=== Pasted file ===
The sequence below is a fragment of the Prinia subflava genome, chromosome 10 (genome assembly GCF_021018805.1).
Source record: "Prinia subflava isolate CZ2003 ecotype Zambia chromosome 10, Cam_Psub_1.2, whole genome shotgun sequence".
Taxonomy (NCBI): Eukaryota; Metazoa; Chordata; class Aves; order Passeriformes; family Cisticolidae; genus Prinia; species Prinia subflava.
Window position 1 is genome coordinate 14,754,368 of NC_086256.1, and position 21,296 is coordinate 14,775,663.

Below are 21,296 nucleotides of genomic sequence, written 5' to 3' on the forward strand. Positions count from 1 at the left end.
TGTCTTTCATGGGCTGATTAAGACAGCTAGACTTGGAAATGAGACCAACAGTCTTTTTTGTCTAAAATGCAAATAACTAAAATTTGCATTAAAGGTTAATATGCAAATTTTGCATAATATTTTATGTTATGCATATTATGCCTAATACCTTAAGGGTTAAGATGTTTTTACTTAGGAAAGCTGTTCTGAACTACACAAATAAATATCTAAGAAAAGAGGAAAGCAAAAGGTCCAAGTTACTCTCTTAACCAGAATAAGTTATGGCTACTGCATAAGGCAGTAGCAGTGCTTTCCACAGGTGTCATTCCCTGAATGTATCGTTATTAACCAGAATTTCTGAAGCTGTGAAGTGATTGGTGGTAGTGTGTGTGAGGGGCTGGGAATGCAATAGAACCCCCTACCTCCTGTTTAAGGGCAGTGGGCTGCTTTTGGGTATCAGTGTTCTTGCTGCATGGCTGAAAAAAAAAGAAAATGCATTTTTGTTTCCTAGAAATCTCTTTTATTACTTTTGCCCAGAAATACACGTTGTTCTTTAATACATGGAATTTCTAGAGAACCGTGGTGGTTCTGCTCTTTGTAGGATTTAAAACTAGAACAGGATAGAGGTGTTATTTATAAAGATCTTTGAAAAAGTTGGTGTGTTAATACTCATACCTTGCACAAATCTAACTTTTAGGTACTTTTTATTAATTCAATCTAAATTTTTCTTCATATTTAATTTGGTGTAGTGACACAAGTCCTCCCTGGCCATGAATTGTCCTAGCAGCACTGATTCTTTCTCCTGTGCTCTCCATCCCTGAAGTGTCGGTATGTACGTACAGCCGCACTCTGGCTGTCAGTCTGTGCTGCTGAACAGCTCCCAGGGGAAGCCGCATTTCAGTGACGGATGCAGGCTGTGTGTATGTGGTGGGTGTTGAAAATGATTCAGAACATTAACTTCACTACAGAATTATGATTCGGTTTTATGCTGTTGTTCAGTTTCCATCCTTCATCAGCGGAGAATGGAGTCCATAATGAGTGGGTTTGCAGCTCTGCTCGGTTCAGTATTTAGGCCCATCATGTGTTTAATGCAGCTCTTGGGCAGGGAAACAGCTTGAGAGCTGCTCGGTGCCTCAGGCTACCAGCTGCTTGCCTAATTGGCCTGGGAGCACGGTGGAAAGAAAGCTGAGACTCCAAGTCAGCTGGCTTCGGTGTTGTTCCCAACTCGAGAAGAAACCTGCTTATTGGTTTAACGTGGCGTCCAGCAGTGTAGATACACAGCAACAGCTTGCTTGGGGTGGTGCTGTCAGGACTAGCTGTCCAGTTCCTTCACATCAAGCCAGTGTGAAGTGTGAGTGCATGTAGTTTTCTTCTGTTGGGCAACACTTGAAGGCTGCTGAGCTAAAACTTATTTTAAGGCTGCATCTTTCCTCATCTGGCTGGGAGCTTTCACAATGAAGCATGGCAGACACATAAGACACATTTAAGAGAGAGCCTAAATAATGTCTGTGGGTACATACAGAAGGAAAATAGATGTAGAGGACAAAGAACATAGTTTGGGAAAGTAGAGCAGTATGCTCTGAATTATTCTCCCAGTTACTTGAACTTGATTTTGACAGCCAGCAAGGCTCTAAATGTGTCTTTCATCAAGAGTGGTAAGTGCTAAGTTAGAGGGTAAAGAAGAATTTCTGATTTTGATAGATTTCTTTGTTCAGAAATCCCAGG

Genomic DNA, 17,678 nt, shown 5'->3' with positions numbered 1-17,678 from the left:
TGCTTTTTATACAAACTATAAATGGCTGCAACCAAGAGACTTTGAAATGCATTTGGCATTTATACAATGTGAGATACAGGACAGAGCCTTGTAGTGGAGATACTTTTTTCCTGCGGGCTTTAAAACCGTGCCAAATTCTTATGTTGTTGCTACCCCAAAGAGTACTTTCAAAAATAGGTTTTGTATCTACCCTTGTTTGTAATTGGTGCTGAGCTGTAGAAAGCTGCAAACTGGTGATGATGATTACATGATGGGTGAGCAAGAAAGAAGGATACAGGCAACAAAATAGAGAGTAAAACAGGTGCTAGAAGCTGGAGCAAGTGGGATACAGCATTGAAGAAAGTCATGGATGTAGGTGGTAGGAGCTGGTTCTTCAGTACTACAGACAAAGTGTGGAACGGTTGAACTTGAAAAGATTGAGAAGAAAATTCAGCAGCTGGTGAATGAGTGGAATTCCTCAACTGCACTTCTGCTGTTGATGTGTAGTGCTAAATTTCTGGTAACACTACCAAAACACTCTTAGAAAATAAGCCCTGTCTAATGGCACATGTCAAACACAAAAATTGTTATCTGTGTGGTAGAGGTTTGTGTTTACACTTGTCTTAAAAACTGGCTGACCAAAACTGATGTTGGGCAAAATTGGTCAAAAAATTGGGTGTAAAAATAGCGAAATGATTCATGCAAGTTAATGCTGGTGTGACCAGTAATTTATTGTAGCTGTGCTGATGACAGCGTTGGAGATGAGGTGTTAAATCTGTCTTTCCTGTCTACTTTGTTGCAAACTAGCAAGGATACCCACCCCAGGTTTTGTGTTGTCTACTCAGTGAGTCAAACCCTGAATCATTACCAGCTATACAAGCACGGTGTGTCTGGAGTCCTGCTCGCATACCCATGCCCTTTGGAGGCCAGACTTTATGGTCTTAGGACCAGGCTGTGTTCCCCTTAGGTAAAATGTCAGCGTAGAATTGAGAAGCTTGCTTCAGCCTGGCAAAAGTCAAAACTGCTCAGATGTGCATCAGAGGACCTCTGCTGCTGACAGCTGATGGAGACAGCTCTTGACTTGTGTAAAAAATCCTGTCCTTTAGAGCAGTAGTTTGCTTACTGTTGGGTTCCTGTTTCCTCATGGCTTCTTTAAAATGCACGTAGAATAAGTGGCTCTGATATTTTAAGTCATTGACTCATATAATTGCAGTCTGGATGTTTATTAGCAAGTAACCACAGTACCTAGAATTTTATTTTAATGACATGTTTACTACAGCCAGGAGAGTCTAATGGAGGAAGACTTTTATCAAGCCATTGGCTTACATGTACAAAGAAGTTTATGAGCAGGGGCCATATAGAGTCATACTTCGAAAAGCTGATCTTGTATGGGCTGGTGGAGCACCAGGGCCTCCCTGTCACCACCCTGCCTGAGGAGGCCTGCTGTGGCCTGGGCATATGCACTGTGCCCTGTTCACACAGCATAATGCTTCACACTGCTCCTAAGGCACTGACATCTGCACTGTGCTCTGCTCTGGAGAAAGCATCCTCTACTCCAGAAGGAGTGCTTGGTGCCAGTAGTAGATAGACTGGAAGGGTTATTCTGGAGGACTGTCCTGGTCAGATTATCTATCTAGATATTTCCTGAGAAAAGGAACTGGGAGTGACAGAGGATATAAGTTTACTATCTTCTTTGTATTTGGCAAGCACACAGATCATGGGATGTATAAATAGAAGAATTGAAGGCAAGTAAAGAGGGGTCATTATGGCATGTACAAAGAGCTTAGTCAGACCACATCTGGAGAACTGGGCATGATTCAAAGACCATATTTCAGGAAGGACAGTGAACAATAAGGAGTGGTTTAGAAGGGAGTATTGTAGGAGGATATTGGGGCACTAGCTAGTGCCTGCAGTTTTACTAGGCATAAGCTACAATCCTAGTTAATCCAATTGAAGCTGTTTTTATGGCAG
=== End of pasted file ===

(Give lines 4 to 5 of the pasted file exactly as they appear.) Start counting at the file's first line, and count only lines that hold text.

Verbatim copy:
Window position 1 is genome coordinate 14,754,368 of NC_086256.1, and position 21,296 is coordinate 14,775,663.

Below are 21,296 nucleotides of genomic sequence, written 5' to 3' on the forward strand. Positions count from 1 at the left end.